What kind of relationship did you create with the Saad Nayel school?
The support of Saad Nayel School was unconditional as we shared the same goal which is to offer learning opportunities for Syrian children no matter where they are and whether they have access to technology or not. We thank them today for all their belief in our mission and going forward, we hope to replicate this success for other Syrian refugee camps across Lebanon and the region.
Did the persons in charge of the school show real interest in the project? Were they showing “good will”?
A common feeling of excitement was seen on the faces of all those who contributed to this pilot experience. In addition to the satisfaction and commitment of all directors in charge of the school, we were happy to see all children very enthusiastic to be part of the experience and their psycho-social well-being was really enhanced. Every day, the Syrian children logged in on their own, opened and completed assignments easily, sent posts to each other’s, and gained digital points as well. On the other hand, students' parents were happy that their children were simply learning in a safe environment while the volunteer teachers were glad to help with minimal training due to the simple design of the learning platform... The collective work is the reason behind the success of this first trial. We hope to travel with this attainment across all Syrian refugee camps in Lebanon; the home of over 1.1 million refugees.
Do you have to deal with the Lebanese Education Ministry? If yes, how is it going?
Evidently, such a large-scale and critical project requires day-to-day coordination with the governments of all concerned countries in the region. In Lebanon, ITWORX Education, partnering with their Excellences, Gordon Brown, United Nations Special Envoy for Global Education, and Tom Fletcher, former UK Ambassador to Lebanon and currently Director of Global Strategy for the Global Business Coalition for Education - of which ITWORX Education is a member - continues its active consultations with the Ministry of Education to ensure the adoption of the program as part of the educational system in Lebanon and seek official accreditation.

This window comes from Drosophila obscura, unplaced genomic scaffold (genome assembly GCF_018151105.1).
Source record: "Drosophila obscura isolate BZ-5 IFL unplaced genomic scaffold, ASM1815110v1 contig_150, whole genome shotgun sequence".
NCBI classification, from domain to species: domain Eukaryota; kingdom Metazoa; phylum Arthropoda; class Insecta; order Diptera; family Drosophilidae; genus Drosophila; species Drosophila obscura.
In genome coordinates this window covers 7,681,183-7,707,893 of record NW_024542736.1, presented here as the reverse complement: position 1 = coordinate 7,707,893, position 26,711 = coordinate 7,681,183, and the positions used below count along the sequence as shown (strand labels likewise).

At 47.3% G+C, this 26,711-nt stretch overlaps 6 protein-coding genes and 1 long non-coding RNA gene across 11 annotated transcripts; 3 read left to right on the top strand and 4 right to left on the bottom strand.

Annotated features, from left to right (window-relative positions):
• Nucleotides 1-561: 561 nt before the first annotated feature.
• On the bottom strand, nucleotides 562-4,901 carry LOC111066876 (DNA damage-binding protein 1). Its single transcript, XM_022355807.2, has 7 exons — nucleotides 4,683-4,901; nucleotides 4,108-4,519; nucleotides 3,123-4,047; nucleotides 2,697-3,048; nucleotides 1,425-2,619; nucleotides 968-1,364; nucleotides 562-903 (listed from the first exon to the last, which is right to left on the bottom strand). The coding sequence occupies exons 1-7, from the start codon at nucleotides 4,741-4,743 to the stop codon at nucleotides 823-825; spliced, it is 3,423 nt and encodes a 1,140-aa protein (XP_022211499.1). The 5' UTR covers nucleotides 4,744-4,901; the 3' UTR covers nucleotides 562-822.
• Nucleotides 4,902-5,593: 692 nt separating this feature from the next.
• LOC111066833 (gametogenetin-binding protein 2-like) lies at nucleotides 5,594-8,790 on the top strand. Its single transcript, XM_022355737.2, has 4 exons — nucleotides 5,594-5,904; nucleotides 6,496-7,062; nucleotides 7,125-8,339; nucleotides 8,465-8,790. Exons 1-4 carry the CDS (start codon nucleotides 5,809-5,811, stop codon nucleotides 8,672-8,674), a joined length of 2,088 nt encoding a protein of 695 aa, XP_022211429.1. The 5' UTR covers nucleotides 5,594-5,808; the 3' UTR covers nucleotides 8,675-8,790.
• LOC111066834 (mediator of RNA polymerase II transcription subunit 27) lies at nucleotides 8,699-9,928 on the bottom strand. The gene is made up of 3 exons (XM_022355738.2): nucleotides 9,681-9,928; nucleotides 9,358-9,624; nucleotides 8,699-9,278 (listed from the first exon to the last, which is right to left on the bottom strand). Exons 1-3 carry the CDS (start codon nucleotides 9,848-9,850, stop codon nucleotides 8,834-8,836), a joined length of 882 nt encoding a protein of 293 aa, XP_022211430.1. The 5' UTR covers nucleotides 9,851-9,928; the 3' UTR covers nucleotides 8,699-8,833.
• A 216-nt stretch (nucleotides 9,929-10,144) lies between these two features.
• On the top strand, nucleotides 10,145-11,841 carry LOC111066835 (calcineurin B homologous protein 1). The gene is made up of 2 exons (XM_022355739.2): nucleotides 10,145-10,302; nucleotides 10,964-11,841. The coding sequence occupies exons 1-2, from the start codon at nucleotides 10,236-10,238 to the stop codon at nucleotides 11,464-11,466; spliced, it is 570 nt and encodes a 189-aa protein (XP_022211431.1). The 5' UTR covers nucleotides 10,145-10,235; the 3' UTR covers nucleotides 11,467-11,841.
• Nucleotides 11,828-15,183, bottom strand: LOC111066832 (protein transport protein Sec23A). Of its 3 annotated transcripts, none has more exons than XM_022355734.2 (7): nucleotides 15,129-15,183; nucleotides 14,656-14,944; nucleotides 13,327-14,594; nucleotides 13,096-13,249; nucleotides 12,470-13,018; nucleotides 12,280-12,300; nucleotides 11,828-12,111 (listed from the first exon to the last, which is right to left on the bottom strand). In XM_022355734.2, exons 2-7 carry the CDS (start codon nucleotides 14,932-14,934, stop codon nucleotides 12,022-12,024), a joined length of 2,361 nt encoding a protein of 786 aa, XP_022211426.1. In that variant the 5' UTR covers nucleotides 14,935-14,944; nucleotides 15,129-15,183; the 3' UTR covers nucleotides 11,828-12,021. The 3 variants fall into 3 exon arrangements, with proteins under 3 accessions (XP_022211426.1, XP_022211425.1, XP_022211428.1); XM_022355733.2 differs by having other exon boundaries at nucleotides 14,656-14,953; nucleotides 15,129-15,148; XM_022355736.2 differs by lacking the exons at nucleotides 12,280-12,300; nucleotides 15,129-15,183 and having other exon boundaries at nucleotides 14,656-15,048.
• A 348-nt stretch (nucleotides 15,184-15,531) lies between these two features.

The Ministry of Education in Beirut expressed high interest in this innovative e-learning initiative and we are building on our growing relationship to answer all enquiries and meet all regulations prior to the official launch of the project which greatly reduces overall cost per student per year and aims to alleviate the load carried by the Lebanese public schools, where over 150,000 Syrian students are having free access to education during the regular shift and the afternoon sessions. The adherence to the Lebanese educational curricula and the digitalization as well as the Arabisation of the content are key elements in our mission, and we are cooperating with the concerned authorities in Lebanon to meet all guidelines.
Will the eLearning project benefit the Syrian refugee children that are not living in a camp and are living inside the Lebanese communities? For example, some Syrian refugee families settled in the Metn area. Their children were enrolled in school three years ago but they were not accepted these last two years. Could the eLearning project give them a chance? How?
One of the main challenges we wanted to avoid by this initiative is to solve transportation difficulties. With this in mind, we aim to set-up learning centers inside the refugee camps, bringing the e-learning experience to the biggest group of Syrian refugees gathered in the same place, and ensuring their safety and security.